Noora Aljabi

Department of Architecture

American Sanctuary: Architecture & (in)Justice

U.S. Immigration and Customs Enforcement, or ICE, was established in 2003 to “promote homeland security and public safety” through the enforcement of federal immigration laws. However, their aggressive methods have perpetuated a long history of harsh and discriminatory immigration policies in the United States. In response, many have joined a growing Sanctuary Movement to protect the rights of their undocumented neighbors.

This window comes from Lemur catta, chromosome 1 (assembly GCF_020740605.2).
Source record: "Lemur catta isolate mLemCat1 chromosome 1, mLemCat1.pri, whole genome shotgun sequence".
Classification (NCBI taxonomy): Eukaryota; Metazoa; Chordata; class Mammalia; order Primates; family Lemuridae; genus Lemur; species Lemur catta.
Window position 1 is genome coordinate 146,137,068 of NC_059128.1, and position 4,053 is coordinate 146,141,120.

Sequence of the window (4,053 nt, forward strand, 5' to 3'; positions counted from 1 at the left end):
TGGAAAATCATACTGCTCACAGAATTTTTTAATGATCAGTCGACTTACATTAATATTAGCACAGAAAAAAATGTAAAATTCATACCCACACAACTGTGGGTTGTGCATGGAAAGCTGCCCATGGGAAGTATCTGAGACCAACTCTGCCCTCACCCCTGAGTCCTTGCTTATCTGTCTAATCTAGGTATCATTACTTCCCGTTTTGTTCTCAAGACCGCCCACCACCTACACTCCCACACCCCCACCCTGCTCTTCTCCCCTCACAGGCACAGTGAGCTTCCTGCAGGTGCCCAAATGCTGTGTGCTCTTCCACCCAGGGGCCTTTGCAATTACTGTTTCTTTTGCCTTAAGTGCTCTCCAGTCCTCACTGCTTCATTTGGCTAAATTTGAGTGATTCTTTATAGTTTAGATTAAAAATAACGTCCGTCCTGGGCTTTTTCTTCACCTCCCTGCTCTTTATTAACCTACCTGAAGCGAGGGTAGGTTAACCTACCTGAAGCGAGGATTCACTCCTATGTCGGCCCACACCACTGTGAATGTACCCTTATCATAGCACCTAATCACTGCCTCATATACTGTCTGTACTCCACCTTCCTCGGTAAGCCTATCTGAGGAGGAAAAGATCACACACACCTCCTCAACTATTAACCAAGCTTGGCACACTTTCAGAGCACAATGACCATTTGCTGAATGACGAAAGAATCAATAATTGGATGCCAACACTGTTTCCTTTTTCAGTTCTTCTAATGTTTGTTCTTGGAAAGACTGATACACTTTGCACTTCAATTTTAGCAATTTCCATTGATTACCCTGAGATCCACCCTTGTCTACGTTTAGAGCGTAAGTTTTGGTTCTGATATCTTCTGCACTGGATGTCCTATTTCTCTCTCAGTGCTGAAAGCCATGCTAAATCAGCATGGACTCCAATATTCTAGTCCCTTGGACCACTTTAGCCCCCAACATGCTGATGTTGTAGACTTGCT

Although the notion of sanctuary in the U.S. has centered on immigration policies, it should also be considered as an architectural and spatial phenomenon. The spaces in which ICE raids take place, such as the home, the workplace, and the courthouse, have been complicit in allowing for the transgression of rights during immigration arrests. This thesis tests the limits of architectural agency to resist this injustice as part of the Sanctuary Movement—not by providing solutions, but rather by speculating on the many ways that architecture can participate in producing social change by engaging with other disciplines, such as Law.

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